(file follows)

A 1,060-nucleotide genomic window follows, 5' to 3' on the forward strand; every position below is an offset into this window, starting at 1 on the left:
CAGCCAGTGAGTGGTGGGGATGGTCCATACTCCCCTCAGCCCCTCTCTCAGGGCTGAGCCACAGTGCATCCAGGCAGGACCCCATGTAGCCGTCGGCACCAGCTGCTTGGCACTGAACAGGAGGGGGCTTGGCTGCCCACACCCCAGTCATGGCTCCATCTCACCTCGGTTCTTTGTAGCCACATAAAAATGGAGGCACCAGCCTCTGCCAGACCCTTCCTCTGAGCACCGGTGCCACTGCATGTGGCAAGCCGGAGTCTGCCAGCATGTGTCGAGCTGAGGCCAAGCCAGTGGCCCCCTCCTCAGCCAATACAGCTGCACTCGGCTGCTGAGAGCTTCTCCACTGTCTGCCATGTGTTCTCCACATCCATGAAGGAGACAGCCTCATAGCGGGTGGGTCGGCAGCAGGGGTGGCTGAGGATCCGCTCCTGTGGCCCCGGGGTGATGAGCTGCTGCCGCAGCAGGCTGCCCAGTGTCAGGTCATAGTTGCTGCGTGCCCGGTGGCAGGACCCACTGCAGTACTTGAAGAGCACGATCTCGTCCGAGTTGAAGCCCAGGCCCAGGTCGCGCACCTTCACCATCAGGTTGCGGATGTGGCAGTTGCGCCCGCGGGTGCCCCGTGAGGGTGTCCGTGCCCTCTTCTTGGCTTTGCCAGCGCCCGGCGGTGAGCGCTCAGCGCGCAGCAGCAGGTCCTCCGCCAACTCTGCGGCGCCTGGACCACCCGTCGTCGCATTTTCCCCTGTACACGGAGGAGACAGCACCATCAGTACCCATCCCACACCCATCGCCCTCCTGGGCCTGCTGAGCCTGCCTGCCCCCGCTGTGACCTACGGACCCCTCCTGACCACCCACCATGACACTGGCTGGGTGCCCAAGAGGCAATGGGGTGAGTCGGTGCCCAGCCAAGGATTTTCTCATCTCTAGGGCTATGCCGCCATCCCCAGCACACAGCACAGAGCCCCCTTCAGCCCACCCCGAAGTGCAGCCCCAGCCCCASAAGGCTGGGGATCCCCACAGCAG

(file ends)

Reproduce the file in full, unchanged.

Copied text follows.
A 1,060-nucleotide genomic window follows, 5' to 3' on the forward strand; every position below is an offset into this window, starting at 1 on the left:
CAGCCAGTGAGTGGTGGGGATGGTCCATACTCCCCTCAGCCCCTCTCTCAGGGCTGAGCCACAGTGCATCCAGGCAGGACCCCATGTAGCCGTCGGCACCAGCTGCTTGGCACTGAACAGGAGGGGGCTTGGCTGCCCACACCCCAGTCATGGCTCCATCTCACCTCGGTTCTTTGTAGCCACATAAAAATGGAGGCACCAGCCTCTGCCAGACCCTTCCTCTGAGCACCGGTGCCACTGCATGTGGCAAGCCGGAGTCTGCCAGCATGTGTCGAGCTGAGGCCAAGCCAGTGGCCCCCTCCTCAGCCAATACAGCTGCACTCGGCTGCTGAGAGCTTCTCCACTGTCTGCCATGTGTTCTCCACATCCATGAAGGAGACAGCCTCATAGCGGGTGGGTCGGCAGCAGGGGTGGCTGAGGATCCGCTCCTGTGGCCCCGGGGTGATGAGCTGCTGCCGCAGCAGGCTGCCCAGTGTCAGGTCATAGTTGCTGCGTGCCCGGTGGCAGGACCCACTGCAGTACTTGAAGAGCACGATCTCGTCCGAGTTGAAGCCCAGGCCCAGGTCGCGCACCTTCACCATCAGGTTGCGGATGTGGCAGTTGCGCCCGCGGGTGCCCCGTGAGGGTGTCCGTGCCCTCTTCTTGGCTTTGCCAGCGCCCGGCGGTGAGCGCTCAGCGCGCAGCAGCAGGTCCTCCGCCAACTCTGCGGCGCCTGGACCACCCGTCGTCGCATTTTCCCCTGTACACGGAGGAGACAGCACCATCAGTACCCATCCCACACCCATCGCCCTCCTGGGCCTGCTGAGCCTGCCTGCCCCCGCTGTGACCTACGGACCCCTCCTGACCACCCACCATGACACTGGCTGGGTGCCCAAGAGGCAATGGGGTGAGTCGGTGCCCAGCCAAGGATTTTCTCATCTCTAGGGCTATGCCGCCATCCCCAGCACACAGCACAGAGCCCCCTTCAGCCCACCCCGAAGTGCAGCCCCAGCCCCASAAGGCTGGGGATCCCCACAGCAG